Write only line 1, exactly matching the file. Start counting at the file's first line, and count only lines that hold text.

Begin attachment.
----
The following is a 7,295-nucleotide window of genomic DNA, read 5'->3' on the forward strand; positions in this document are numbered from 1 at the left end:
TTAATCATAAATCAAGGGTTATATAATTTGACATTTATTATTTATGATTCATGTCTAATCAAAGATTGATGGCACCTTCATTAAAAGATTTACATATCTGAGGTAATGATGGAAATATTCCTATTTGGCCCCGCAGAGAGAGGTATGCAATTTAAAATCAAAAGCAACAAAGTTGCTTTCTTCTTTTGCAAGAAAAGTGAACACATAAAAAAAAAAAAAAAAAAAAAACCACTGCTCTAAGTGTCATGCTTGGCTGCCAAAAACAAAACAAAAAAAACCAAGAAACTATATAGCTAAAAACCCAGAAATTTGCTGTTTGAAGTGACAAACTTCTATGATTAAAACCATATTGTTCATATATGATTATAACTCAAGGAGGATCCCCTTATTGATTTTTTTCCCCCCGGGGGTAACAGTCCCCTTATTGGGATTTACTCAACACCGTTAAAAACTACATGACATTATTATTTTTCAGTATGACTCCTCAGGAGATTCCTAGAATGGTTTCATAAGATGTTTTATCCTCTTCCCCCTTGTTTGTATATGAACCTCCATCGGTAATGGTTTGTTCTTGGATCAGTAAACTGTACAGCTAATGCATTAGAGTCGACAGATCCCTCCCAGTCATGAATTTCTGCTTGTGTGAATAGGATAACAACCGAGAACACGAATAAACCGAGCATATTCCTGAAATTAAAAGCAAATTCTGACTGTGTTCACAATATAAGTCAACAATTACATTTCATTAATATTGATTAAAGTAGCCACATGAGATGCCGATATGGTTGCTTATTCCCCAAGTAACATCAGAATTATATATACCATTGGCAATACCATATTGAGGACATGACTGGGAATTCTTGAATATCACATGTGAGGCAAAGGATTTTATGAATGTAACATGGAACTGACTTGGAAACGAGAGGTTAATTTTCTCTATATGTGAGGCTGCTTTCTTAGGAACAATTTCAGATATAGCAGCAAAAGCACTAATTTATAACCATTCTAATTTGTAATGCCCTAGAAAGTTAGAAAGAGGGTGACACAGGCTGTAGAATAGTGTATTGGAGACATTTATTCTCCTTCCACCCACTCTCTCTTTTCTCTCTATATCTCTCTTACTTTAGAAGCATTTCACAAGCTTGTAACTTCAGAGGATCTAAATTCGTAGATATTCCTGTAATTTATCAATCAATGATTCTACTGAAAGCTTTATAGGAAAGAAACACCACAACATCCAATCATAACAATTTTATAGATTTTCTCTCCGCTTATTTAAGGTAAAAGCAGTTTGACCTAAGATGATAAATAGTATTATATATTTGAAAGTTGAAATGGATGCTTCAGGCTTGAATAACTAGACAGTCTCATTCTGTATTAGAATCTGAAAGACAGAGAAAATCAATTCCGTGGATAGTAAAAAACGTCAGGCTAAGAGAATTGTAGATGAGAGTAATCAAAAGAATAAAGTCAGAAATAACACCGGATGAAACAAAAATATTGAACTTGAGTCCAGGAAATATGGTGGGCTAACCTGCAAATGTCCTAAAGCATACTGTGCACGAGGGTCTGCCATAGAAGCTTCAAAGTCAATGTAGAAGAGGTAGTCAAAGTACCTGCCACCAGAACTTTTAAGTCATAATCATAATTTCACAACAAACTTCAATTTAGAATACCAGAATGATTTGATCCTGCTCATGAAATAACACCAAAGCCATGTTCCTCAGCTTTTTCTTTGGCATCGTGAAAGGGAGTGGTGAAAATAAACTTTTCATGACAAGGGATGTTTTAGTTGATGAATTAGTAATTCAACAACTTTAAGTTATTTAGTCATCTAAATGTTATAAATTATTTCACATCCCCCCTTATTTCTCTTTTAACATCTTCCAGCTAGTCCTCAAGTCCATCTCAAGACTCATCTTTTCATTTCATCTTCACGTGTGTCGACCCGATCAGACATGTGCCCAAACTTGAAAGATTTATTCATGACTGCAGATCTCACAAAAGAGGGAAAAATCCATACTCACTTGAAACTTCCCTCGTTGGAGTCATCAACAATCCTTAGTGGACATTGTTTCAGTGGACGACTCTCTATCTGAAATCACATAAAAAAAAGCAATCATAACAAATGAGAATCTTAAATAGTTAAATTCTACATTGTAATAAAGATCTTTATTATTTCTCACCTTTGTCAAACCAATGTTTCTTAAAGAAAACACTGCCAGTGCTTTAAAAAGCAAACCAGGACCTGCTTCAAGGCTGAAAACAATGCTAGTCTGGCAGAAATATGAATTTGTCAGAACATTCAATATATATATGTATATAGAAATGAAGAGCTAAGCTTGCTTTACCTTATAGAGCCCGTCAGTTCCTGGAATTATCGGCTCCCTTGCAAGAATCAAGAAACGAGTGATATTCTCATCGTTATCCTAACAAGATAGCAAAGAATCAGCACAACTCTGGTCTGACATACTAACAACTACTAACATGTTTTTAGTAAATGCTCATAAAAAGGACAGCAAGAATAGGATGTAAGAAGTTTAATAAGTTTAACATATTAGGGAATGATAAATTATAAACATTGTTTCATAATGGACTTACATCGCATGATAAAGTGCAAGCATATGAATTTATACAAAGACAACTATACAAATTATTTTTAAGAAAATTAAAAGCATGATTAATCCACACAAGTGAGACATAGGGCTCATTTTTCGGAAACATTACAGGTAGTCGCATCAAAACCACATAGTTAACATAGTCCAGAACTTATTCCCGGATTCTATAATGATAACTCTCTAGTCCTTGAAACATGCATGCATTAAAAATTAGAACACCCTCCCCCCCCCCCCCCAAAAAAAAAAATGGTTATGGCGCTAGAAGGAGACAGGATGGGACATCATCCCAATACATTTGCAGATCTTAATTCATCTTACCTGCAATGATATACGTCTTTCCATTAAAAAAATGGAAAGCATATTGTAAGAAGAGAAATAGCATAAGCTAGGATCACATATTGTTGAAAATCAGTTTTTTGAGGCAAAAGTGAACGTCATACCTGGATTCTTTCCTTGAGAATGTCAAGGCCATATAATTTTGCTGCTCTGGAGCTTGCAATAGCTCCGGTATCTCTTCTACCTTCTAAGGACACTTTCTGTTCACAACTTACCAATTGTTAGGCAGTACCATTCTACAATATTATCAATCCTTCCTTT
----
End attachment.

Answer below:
The following is a 7,295-nucleotide window of genomic DNA, read 5'->3' on the forward strand; positions in this document are numbered from 1 at the left end: